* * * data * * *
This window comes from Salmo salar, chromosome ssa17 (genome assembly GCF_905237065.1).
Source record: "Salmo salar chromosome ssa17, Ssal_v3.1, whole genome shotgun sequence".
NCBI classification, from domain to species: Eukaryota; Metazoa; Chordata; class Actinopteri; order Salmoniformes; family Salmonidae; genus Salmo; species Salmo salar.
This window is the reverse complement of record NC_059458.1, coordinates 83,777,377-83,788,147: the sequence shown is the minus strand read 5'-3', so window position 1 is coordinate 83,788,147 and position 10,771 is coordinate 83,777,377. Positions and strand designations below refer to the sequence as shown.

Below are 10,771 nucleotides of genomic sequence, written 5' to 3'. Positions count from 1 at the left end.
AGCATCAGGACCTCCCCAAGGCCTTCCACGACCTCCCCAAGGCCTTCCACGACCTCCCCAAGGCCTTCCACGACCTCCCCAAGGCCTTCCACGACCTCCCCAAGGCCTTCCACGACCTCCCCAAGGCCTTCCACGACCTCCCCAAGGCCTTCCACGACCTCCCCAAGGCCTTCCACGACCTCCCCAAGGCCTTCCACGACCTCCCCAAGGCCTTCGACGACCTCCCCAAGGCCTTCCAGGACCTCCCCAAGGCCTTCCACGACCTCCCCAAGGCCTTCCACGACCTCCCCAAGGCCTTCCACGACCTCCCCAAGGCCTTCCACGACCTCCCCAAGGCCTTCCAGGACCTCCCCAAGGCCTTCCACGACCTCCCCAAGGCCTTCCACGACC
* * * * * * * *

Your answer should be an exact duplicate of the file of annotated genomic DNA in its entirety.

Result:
This window comes from Salmo salar, chromosome ssa17 (genome assembly GCF_905237065.1).
Source record: "Salmo salar chromosome ssa17, Ssal_v3.1, whole genome shotgun sequence".
NCBI classification, from domain to species: Eukaryota; Metazoa; Chordata; class Actinopteri; order Salmoniformes; family Salmonidae; genus Salmo; species Salmo salar.
This window is the reverse complement of record NC_059458.1, coordinates 83,777,377-83,788,147: the sequence shown is the minus strand read 5'-3', so window position 1 is coordinate 83,788,147 and position 10,771 is coordinate 83,777,377. Positions and strand designations below refer to the sequence as shown.

Below are 10,771 nucleotides of genomic sequence, written 5' to 3'. Positions count from 1 at the left end.
AGCATCAGGACCTCCCCAAGGCCTTCCACGACCTCCCCAAGGCCTTCCACGACCTCCCCAAGGCCTTCCACGACCTCCCCAAGGCCTTCCACGACCTCCCCAAGGCCTTCCACGACCTCCCCAAGGCCTTCCACGACCTCCCCAAGGCCTTCCACGACCTCCCCAAGGCCTTCCACGACCTCCCCAAGGCCTTCCACGACCTCCCCAAGGCCTTCGACGACCTCCCCAAGGCCTTCCAGGACCTCCCCAAGGCCTTCCACGACCTCCCCAAGGCCTTCCACGACCTCCCCAAGGCCTTCCACGACCTCCCCAAGGCCTTCCACGACCTCCCCAAGGCCTTCCAGGACCTCCCCAAGGCCTTCCACGACCTCCCCAAGGCCTTCCACGACC